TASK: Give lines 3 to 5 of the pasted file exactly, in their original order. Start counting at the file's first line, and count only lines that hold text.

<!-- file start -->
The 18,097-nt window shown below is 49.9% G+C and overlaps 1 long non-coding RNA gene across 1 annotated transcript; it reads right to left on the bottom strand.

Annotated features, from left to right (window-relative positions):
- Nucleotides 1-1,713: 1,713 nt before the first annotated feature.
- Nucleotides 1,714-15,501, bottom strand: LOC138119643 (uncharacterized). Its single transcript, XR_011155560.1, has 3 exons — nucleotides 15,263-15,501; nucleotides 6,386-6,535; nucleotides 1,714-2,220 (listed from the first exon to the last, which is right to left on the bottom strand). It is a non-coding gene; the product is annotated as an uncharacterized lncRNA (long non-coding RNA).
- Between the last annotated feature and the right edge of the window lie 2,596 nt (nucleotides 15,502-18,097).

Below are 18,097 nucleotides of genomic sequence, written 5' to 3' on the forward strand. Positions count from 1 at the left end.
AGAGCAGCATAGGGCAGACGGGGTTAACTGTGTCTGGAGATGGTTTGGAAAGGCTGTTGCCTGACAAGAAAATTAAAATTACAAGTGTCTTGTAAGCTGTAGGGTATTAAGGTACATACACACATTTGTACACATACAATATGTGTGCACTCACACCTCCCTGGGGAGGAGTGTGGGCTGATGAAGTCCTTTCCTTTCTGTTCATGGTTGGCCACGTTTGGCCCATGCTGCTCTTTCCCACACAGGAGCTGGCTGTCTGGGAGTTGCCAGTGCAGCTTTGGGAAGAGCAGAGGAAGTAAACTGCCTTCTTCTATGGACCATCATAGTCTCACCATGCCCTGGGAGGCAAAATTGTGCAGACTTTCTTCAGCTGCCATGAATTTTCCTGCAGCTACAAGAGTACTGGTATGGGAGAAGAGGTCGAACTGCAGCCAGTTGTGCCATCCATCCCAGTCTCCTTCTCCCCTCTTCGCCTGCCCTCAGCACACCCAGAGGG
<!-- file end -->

- Nucleotides 1-1,713: 1,713 nt before the first annotated feature.
- Nucleotides 1,714-15,501, bottom strand: LOC138119643 (uncharacterized). Its single transcript, XR_011155560.1, has 3 exons — nucleotides 15,263-15,501; nucleotides 6,386-6,535; nucleotides 1,714-2,220 (listed from the first exon to the last, which is right to left on the bottom strand). It is a non-coding gene; the product is annotated as an uncharacterized lncRNA (long non-coding RNA).
- Between the last annotated feature and the right edge of the window lie 2,596 nt (nucleotides 15,502-18,097).